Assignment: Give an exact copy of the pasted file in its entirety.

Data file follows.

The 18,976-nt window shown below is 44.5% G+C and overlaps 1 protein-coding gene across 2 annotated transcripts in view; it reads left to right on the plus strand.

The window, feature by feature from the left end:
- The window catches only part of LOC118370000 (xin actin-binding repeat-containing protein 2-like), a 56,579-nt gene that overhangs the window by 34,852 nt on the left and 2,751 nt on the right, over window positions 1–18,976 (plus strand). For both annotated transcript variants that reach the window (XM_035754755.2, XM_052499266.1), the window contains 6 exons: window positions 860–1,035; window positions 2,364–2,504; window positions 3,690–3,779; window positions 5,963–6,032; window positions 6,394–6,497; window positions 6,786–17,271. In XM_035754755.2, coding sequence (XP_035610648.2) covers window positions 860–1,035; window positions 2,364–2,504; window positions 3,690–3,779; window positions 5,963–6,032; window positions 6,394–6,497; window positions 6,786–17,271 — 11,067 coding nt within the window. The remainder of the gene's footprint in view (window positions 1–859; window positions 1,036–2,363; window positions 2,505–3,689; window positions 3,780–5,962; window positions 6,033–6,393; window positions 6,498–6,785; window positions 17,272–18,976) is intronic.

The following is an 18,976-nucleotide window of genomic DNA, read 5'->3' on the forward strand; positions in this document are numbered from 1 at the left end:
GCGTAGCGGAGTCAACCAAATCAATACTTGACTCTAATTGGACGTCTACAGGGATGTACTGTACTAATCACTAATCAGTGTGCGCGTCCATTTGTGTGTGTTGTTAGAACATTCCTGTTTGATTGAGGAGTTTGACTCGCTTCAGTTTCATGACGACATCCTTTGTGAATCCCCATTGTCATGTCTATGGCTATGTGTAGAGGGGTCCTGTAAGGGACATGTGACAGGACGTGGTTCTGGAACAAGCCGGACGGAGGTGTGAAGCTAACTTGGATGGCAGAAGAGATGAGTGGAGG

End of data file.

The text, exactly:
The 18,976-nt window shown below is 44.5% G+C and overlaps 1 protein-coding gene across 2 annotated transcripts in view; it reads left to right on the plus strand.

The window, feature by feature from the left end:
- The window catches only part of LOC118370000 (xin actin-binding repeat-containing protein 2-like), a 56,579-nt gene that overhangs the window by 34,852 nt on the left and 2,751 nt on the right, over window positions 1–18,976 (plus strand). For both annotated transcript variants that reach the window (XM_035754755.2, XM_052499266.1), the window contains 6 exons: window positions 860–1,035; window positions 2,364–2,504; window positions 3,690–3,779; window positions 5,963–6,032; window positions 6,394–6,497; window positions 6,786–17,271. In XM_035754755.2, coding sequence (XP_035610648.2) covers window positions 860–1,035; window positions 2,364–2,504; window positions 3,690–3,779; window positions 5,963–6,032; window positions 6,394–6,497; window positions 6,786–17,271 — 11,067 coding nt within the window. The remainder of the gene's footprint in view (window positions 1–859; window positions 1,036–2,363; window positions 2,505–3,689; window positions 3,780–5,962; window positions 6,033–6,393; window positions 6,498–6,785; window positions 17,272–18,976) is intronic.

The following is an 18,976-nucleotide window of genomic DNA, read 5'->3' on the forward strand; positions in this document are numbered from 1 at the left end:
GCGTAGCGGAGTCAACCAAATCAATACTTGACTCTAATTGGACGTCTACAGGGATGTACTGTACTAATCACTAATCAGTGTGCGCGTCCATTTGTGTGTGTTGTTAGAACATTCCTGTTTGATTGAGGAGTTTGACTCGCTTCAGTTTCATGACGACATCCTTTGTGAATCCCCATTGTCATGTCTATGGCTATGTGTAGAGGGGTCCTGTAAGGGACATGTGACAGGACGTGGTTCTGGAACAAGCCGGACGGAGGTGTGAAGCTAACTTGGATGGCAGAAGAGATGAGTGGAGG